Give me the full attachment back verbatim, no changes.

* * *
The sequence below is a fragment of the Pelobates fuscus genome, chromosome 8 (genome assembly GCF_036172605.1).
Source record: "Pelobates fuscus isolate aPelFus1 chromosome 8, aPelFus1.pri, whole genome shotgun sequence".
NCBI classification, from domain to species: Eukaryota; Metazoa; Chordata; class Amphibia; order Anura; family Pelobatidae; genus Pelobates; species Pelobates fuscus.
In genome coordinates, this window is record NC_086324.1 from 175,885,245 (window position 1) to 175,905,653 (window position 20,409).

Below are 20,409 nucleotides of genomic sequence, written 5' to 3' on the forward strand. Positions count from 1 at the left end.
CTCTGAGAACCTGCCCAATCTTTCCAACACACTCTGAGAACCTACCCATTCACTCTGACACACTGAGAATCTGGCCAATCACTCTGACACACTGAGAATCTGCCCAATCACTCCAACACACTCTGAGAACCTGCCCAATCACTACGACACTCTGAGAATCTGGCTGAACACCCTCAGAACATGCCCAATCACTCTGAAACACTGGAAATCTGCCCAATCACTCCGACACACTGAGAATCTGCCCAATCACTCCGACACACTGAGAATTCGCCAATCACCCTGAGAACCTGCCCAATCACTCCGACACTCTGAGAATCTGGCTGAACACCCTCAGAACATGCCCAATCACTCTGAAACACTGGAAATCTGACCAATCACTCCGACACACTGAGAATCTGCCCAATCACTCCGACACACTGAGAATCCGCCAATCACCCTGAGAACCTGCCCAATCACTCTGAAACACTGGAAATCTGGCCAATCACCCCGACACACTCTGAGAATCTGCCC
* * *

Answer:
The sequence below is a fragment of the Pelobates fuscus genome, chromosome 8 (genome assembly GCF_036172605.1).
Source record: "Pelobates fuscus isolate aPelFus1 chromosome 8, aPelFus1.pri, whole genome shotgun sequence".
NCBI classification, from domain to species: Eukaryota; Metazoa; Chordata; class Amphibia; order Anura; family Pelobatidae; genus Pelobates; species Pelobates fuscus.
In genome coordinates, this window is record NC_086324.1 from 175,885,245 (window position 1) to 175,905,653 (window position 20,409).

Below are 20,409 nucleotides of genomic sequence, written 5' to 3' on the forward strand. Positions count from 1 at the left end.
CTCTGAGAACCTGCCCAATCTTTCCAACACACTCTGAGAACCTACCCATTCACTCTGACACACTGAGAATCTGGCCAATCACTCTGACACACTGAGAATCTGCCCAATCACTCCAACACACTCTGAGAACCTGCCCAATCACTACGACACTCTGAGAATCTGGCTGAACACCCTCAGAACATGCCCAATCACTCTGAAACACTGGAAATCTGCCCAATCACTCCGACACACTGAGAATCTGCCCAATCACTCCGACACACTGAGAATTCGCCAATCACCCTGAGAACCTGCCCAATCACTCCGACACTCTGAGAATCTGGCTGAACACCCTCAGAACATGCCCAATCACTCTGAAACACTGGAAATCTGACCAATCACTCCGACACACTGAGAATCTGCCCAATCACTCCGACACACTGAGAATCCGCCAATCACCCTGAGAACCTGCCCAATCACTCTGAAACACTGGAAATCTGGCCAATCACCCCGACACACTCTGAGAATCTGCCC